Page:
Yankees general manager George Weiss was already growing tired of Martin before the incident, believing that his penchant for partying was a bad influence on Mantle and Ford, according to ESPN. The controversy gave Weiss an excuse to ship Martin out of town, though, and he was traded to the Royals a month later.

From the Vault: May 17, 1999

Ken Griffey Jr. on the cover of Sports Illustrated in 1999

Rather than focus on the star of this cover, Ken Griffey Jr., I want to zoom in on the tiny insert in the upper righthand corner of the page: “Golf in Greenland.”

When Greenland’s tourism board and a Scottish liqueur company came together to put on the inaugural World Ice Golf Championships, SI sent Steve Rushin to write about it—and compete. Rushin flew from Copenhagen to Greenland and took two more flights to a town called Ilulissat, where he awaited a Vietnam-era helicopter to take him to Uummannaq, an island in a fjord on Greenland’s west coast. That’s where he and 19 others would compete in the stunt tournament.

The course was constructed on the frozen surface of the ocean water surrounding Uummannaq:

“My own legs buckled at the beauty of the layout. The course was constructed entirely of ice and snow, nine holes laid out like a bracelet of cubic zirconiums on the frozen fjord waters surrounding Uummannaq. Fairways doglegged around icebergs 10 stories tall. This is what Krypton Country Club must look like. My disbelieving eyes popped cartoonishly, and I had half a mind to pluck them from my face, plop them in a ball washer and screw them back into their sockets to see if the scene was real.

“The fairways were snow-packed and groomed and set off by stakes from the icy rough. The greens, called whites, were smooth ice, like the surface of a skating rink. No amount of Tour Sauce could get a ball to bite on these whites; bump-and-run, I could see, was the only way to play.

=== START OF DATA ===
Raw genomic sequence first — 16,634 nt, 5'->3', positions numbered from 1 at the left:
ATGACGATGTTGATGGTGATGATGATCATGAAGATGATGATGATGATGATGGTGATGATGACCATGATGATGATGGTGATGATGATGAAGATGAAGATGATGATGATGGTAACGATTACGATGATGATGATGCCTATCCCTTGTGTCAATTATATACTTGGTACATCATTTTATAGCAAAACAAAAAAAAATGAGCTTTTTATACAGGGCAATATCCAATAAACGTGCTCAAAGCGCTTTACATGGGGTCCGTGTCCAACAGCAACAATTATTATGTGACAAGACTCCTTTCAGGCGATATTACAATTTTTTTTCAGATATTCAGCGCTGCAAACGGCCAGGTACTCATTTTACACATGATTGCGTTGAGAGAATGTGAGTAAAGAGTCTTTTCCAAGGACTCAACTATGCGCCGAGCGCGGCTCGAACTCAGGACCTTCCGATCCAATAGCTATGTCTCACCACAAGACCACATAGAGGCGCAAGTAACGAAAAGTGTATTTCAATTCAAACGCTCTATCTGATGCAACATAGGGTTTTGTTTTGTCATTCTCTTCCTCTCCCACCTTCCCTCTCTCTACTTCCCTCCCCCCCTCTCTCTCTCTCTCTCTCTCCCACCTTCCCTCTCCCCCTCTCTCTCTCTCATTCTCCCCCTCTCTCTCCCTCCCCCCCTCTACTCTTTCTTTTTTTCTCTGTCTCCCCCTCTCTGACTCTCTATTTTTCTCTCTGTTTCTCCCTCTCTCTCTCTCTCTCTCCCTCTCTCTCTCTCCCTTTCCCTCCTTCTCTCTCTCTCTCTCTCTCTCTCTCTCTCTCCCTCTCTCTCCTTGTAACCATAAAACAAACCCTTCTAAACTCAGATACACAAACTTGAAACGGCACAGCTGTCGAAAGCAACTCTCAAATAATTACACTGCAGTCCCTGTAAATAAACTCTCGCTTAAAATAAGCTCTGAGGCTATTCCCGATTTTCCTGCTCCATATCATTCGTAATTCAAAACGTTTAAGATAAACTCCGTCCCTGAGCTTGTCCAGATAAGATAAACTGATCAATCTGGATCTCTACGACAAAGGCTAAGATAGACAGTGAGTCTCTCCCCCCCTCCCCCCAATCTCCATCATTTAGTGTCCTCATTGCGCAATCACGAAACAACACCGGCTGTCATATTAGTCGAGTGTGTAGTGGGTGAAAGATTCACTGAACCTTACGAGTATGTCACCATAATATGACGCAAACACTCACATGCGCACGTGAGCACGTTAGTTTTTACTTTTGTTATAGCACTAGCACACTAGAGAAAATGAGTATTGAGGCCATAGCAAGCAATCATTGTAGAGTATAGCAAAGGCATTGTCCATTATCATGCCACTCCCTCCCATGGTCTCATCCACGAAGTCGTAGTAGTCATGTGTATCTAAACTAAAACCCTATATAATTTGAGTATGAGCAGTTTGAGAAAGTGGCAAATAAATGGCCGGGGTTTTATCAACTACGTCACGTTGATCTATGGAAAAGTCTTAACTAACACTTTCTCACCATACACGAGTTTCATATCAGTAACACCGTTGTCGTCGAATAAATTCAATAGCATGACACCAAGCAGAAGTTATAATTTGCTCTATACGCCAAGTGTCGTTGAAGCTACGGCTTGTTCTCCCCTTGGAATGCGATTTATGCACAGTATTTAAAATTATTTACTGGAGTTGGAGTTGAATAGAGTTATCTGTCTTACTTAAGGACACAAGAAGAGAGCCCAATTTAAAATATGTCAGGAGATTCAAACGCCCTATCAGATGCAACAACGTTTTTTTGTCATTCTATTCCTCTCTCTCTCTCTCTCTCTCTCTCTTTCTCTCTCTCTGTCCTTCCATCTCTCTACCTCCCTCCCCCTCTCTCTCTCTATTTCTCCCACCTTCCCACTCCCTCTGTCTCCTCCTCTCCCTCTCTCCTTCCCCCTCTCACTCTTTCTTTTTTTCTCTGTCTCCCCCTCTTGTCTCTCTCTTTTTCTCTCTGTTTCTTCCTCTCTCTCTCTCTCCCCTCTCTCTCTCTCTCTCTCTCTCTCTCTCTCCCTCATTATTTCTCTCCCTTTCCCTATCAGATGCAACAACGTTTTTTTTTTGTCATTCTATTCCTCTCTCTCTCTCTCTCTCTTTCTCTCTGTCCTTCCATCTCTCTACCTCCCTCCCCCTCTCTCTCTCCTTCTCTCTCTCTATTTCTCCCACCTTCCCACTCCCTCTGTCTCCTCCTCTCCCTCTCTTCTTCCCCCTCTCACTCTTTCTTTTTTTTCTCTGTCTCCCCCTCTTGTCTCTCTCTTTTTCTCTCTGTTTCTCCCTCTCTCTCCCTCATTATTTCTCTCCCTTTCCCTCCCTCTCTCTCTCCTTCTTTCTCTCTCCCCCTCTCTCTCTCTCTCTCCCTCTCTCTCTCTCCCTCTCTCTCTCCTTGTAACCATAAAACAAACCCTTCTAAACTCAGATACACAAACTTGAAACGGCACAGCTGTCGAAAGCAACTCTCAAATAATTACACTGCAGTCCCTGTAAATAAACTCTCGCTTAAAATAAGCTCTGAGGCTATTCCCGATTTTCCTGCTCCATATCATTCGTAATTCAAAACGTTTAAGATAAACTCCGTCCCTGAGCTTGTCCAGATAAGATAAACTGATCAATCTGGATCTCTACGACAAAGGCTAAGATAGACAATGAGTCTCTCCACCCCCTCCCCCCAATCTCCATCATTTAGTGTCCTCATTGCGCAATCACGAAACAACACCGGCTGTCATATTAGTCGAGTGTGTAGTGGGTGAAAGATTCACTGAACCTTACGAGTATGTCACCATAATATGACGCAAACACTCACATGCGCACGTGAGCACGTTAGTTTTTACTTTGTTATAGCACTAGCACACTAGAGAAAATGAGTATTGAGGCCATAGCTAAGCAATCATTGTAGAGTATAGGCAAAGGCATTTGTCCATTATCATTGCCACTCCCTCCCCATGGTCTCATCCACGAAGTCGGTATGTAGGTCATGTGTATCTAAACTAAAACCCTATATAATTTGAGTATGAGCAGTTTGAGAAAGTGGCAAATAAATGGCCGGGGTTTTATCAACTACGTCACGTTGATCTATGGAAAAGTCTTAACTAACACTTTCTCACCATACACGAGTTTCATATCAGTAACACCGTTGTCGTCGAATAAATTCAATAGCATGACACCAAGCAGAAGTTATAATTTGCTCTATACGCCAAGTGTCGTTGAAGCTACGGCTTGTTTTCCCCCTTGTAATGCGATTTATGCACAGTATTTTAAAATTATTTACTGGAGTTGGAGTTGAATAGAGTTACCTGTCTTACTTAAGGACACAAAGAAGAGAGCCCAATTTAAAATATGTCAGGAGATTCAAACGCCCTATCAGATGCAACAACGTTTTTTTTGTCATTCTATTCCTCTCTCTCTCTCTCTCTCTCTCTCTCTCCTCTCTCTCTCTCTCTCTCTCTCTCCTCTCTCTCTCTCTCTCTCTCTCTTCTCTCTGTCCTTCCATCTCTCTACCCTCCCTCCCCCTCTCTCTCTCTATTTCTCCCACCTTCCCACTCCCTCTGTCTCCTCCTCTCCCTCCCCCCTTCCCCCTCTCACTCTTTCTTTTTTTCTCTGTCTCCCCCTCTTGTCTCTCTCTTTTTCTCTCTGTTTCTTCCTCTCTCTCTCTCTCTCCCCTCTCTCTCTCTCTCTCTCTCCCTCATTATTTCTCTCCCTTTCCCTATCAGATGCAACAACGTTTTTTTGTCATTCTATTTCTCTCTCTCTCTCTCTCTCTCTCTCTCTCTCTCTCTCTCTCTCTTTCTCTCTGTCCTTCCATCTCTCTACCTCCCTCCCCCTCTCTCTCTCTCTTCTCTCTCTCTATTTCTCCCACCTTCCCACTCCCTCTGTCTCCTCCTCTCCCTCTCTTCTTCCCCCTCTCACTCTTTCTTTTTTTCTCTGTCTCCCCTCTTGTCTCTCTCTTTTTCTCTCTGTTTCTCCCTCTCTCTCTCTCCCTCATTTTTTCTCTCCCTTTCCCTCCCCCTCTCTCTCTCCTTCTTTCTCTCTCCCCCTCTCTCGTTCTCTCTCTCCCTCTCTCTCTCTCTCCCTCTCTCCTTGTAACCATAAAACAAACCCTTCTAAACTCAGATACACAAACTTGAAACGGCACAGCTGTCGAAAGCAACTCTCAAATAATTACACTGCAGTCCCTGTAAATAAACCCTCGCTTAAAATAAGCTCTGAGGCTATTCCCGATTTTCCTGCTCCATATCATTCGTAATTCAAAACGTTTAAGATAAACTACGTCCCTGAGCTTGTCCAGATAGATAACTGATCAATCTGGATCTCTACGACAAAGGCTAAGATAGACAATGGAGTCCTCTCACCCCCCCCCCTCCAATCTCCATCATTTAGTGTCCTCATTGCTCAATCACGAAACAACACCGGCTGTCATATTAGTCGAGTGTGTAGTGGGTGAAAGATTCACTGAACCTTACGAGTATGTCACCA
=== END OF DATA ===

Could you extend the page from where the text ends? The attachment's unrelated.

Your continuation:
“The hole itself was twice the diameter of a standard golf hole, and players were allowed to sweep their putting lines clean with a broom. Other winter rules were in effect: All balls in the fairway could be played off a rubber tee, while balls in the rough could be lifted and placed within four inches of where they landed, on a line no closer to the hole.”

And it was cold—brutally cold. When Rushin teed off the temperature was 15 below, but he still managed to break 100 with a first-round 99 that put him in 18th place. Rushin didn’t tee off for the final round of the two-day event, though. He had spent all night partying with locals and didn’t get back to his hotel room until two hours before he was supposed to tee off:

“I neglected to answer my wake-up call. I neglected to request a wake-up call. And I certainly neglected to ‘spring ahead’ one hour in observance of daylight saving time. So I missed my tee time. Which is why in the final WIG results, listed in several international newspapers the next day—from the New York Post to The Times of London—my name would be followed by the ignominious notation WD. Which stands, I gather, for Was Drinking.”

The story is an enjoyable look at an obscure, bizarre sporting event. And it’s Rushin at his best—full of lines that, depending on your sense of humor, will make you chuckle or groan.

Check out more of SI’s archives and historic images at vault.si.com.